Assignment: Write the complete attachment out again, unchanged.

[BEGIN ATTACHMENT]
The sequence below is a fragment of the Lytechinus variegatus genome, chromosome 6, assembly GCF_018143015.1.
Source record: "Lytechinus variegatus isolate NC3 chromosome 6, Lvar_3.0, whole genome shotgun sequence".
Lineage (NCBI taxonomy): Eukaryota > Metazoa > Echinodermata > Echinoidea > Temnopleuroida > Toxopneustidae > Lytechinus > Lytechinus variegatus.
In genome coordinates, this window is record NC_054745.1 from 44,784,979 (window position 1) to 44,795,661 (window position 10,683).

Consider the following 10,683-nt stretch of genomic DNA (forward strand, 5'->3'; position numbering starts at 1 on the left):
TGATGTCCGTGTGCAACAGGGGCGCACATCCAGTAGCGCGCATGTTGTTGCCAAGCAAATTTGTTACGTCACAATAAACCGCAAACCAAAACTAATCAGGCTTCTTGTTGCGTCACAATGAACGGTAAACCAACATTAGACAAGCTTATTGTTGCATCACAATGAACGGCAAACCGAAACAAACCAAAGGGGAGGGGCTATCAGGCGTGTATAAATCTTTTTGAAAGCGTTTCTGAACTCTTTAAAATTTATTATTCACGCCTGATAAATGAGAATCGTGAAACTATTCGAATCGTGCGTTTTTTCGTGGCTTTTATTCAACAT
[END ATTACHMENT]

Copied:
The sequence below is a fragment of the Lytechinus variegatus genome, chromosome 6, assembly GCF_018143015.1.
Source record: "Lytechinus variegatus isolate NC3 chromosome 6, Lvar_3.0, whole genome shotgun sequence".
Lineage (NCBI taxonomy): Eukaryota > Metazoa > Echinodermata > Echinoidea > Temnopleuroida > Toxopneustidae > Lytechinus > Lytechinus variegatus.
In genome coordinates, this window is record NC_054745.1 from 44,784,979 (window position 1) to 44,795,661 (window position 10,683).

Consider the following 10,683-nt stretch of genomic DNA (forward strand, 5'->3'; position numbering starts at 1 on the left):
TGATGTCCGTGTGCAACAGGGGCGCACATCCAGTAGCGCGCATGTTGTTGCCAAGCAAATTTGTTACGTCACAATAAACCGCAAACCAAAACTAATCAGGCTTCTTGTTGCGTCACAATGAACGGTAAACCAACATTAGACAAGCTTATTGTTGCATCACAATGAACGGCAAACCGAAACAAACCAAAGGGGAGGGGCTATCAGGCGTGTATAAATCTTTTTGAAAGCGTTTCTGAACTCTTTAAAATTTATTATTCACGCCTGATAAATGAGAATCGTGAAACTATTCGAATCGTGCGTTTTTTCGTGGCTTTTATTCAACAT